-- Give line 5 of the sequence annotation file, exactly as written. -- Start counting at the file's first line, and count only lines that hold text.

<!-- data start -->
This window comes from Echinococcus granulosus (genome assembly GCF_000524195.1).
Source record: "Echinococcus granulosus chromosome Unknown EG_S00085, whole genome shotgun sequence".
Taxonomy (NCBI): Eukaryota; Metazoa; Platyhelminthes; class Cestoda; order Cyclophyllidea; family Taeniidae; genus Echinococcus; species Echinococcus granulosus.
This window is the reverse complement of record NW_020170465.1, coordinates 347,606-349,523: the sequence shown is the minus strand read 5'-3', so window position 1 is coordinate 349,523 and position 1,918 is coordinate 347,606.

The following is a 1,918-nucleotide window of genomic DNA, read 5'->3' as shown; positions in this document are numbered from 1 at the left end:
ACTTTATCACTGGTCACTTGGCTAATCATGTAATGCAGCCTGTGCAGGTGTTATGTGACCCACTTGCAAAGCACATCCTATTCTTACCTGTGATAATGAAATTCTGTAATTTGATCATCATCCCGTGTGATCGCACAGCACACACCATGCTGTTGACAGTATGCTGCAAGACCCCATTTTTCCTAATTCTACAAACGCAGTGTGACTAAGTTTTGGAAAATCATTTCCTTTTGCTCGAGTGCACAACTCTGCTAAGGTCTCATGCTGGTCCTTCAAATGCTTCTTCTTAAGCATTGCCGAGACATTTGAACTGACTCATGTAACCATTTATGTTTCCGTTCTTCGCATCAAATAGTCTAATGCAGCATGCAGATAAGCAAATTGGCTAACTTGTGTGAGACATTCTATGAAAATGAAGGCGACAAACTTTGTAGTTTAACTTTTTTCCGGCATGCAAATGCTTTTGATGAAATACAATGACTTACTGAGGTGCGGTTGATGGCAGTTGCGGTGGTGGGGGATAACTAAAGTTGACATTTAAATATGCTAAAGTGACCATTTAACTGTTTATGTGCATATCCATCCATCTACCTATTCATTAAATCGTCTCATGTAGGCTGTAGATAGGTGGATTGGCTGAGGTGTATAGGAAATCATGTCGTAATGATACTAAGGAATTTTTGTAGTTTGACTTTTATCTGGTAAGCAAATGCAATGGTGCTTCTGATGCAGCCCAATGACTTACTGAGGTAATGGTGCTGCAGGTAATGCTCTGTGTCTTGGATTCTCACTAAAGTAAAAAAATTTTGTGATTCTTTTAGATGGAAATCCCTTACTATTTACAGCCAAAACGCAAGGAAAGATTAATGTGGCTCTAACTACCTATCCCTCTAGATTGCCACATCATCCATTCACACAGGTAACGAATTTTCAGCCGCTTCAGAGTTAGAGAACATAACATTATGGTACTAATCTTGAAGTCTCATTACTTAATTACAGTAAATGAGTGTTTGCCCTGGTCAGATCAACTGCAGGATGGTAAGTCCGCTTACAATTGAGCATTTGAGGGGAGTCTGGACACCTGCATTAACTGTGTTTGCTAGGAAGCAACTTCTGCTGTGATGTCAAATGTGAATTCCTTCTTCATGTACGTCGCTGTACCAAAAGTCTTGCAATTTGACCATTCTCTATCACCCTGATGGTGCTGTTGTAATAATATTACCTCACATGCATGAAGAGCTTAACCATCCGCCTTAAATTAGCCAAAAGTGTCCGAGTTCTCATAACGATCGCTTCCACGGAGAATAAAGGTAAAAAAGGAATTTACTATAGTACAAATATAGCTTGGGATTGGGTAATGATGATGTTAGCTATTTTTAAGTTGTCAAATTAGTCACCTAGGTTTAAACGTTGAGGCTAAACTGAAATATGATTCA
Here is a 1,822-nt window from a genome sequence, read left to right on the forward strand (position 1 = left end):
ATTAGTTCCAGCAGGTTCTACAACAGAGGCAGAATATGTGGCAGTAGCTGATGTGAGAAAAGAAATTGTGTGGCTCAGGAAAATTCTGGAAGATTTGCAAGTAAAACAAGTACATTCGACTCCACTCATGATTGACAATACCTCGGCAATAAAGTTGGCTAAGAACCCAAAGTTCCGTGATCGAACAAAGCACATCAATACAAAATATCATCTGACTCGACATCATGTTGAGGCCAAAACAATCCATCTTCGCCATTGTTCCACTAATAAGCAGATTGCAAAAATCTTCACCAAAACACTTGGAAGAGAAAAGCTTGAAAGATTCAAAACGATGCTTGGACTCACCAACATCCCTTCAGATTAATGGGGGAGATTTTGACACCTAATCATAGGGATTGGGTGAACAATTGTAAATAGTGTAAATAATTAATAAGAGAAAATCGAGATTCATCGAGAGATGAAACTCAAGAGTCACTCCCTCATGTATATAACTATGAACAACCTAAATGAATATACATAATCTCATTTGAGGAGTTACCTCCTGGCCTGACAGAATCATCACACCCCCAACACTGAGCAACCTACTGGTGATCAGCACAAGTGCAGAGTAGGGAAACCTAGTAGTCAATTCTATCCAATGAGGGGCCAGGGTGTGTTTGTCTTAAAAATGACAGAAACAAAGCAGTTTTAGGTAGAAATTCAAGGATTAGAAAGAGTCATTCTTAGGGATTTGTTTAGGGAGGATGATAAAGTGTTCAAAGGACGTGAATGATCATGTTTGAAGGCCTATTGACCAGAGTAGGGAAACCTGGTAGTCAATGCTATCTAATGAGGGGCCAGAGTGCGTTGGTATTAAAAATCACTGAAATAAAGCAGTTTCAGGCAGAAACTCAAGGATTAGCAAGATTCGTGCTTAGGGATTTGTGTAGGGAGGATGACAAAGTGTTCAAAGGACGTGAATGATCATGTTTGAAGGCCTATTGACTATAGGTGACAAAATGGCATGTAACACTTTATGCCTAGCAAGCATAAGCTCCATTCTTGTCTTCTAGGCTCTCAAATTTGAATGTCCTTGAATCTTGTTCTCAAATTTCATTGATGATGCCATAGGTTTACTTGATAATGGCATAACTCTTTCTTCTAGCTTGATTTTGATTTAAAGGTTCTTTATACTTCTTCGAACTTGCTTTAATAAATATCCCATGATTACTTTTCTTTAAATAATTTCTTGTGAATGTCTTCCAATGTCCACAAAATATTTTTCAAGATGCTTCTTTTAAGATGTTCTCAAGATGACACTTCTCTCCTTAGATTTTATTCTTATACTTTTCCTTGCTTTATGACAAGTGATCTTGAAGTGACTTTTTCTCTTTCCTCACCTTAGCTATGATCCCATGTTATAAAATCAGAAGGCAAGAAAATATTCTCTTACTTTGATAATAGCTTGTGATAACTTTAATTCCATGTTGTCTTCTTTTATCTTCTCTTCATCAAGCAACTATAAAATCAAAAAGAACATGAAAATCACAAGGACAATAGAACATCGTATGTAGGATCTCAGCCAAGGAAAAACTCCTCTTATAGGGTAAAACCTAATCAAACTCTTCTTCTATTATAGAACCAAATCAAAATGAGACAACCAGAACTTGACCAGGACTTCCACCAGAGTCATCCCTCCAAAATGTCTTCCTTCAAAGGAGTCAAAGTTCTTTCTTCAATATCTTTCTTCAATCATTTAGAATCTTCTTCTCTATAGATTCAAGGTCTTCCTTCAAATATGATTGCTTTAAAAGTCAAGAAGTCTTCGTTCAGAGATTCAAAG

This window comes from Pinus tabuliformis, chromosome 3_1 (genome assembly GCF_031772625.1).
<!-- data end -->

The following is a 1,918-nucleotide window of genomic DNA, read 5'->3' as shown; positions in this document are numbered from 1 at the left end: